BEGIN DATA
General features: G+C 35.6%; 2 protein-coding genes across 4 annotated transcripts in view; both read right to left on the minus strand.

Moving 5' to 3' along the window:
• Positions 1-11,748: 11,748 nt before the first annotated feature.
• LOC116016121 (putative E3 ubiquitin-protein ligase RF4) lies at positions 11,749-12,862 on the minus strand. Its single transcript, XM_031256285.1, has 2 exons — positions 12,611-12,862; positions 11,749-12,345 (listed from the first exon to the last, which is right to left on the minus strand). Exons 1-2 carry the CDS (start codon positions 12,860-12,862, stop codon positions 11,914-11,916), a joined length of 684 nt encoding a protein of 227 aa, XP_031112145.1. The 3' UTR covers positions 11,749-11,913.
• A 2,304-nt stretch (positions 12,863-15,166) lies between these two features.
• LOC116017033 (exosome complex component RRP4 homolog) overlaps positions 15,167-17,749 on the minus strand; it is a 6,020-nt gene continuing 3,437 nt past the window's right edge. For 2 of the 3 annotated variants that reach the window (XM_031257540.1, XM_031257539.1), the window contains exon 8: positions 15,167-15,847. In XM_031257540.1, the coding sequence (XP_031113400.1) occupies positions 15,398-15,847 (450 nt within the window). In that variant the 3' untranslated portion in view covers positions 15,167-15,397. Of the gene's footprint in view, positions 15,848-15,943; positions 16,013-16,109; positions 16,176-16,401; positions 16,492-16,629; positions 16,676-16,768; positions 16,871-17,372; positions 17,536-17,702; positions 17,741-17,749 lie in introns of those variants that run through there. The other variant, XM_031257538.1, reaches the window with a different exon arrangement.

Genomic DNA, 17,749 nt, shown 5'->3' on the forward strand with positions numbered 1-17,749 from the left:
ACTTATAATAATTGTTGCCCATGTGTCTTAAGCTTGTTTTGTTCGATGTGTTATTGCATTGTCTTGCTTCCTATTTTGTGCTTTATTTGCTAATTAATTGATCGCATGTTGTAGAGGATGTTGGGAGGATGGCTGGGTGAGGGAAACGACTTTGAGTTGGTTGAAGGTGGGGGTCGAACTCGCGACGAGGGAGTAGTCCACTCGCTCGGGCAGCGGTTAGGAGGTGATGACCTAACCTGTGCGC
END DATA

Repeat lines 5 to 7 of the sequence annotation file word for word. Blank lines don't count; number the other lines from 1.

• A 2,304-nt stretch (positions 12,863-15,166) lies between these two features.
• LOC116017033 (exosome complex component RRP4 homolog) overlaps positions 15,167-17,749 on the minus strand; it is a 6,020-nt gene continuing 3,437 nt past the window's right edge. For 2 of the 3 annotated variants that reach the window (XM_031257540.1, XM_031257539.1), the window contains exon 8: positions 15,167-15,847. In XM_031257540.1, the coding sequence (XP_031113400.1) occupies positions 15,398-15,847 (450 nt within the window). In that variant the 3' untranslated portion in view covers positions 15,167-15,397. Of the gene's footprint in view, positions 15,848-15,943; positions 16,013-16,109; positions 16,176-16,401; positions 16,492-16,629; positions 16,676-16,768; positions 16,871-17,372; positions 17,536-17,702; positions 17,741-17,749 lie in introns of those variants that run through there. The other variant, XM_031257538.1, reaches the window with a different exon arrangement.

Genomic DNA, 17,749 nt, shown 5'->3' on the forward strand with positions numbered 1-17,749 from the left: